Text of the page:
Defaults and Preferences

  1. Maybe User Groups also needs to be enabled also and regular users would have different preferences? Or other options might open up if we enabled more User Groups? @ostephens?

  2. Maybe Latest is the view that should be the default experience for initial logged in users, instead of Categories view? That would make it more "like" a mailing list view default if there is consensus on that default view? The New Post button is gone in the top right of Latest view if you are not logged in. This should ALWAYS be there "To post, please login"

  3. ???


Leaving it to our forum moderators to explore and see what improvement options we have. But first is to be very specific and get consensus and detail the actual current problems we see with the forum such as some of the above, and others, and then see what can be done to help.

@Martin I see this forum onboarding improvement task for you as the new Project Manager since this definitely affects the experience for our outreach, partner orgs looking around, and interns as within one of your blogged roles:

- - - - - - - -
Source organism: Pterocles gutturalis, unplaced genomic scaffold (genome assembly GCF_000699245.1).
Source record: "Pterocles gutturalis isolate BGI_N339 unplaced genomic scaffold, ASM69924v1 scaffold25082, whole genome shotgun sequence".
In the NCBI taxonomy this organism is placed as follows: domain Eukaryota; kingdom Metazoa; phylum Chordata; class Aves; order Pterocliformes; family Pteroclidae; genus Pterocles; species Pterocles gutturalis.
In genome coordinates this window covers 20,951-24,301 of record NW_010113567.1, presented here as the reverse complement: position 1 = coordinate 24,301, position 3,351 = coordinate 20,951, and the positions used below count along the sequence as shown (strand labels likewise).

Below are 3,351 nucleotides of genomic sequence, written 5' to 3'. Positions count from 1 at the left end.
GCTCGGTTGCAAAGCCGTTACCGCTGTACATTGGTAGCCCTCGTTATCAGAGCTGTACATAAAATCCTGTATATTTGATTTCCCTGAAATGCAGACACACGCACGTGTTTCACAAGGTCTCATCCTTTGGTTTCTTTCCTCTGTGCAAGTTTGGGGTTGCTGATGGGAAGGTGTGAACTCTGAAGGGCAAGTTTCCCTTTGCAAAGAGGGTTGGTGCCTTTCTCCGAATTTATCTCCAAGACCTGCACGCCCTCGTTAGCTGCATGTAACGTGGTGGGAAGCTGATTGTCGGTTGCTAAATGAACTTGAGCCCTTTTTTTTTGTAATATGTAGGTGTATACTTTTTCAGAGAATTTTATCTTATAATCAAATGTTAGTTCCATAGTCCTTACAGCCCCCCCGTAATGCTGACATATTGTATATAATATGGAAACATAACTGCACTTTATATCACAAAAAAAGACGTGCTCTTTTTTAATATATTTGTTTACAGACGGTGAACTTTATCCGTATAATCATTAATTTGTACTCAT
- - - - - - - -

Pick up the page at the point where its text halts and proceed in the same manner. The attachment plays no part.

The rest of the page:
He will also coordinate various outreach activities, liaising with partner organizations, including internship programs,

  1. and maybe at some future time, we might also entertain adding sufficiently capable, trustworthy and willing forum admins to our existing pool.

@thadguidry Thank you for breaking down the discourse onboarding process. I will review it in more detail later.

Just to clarify, @lydiaofficial completed her internship with @lozanaross in late August. They helped lay a solid foundation for the onboarding process, but there is still much room for improvement.

I would suggest reverting last year's shutdown of the mailing lists and chat.

While I like the forum(for a subset of conversations) I think its format only compliments the past ones and that many users/developers will never be comfortable here.

I am not sure about having both mailing lists and a forum, unless there is a clear separation of scopes between the two platforms, otherwise it would quickly become a big mess, no?

Because we are basically using the default configuration from Discourse, I have made a quick survey of how other projects use Discourse, to understand if some tweaks to our existing forum could potentially solve the issues we currently have.


I have surveyed the following Discourse forums: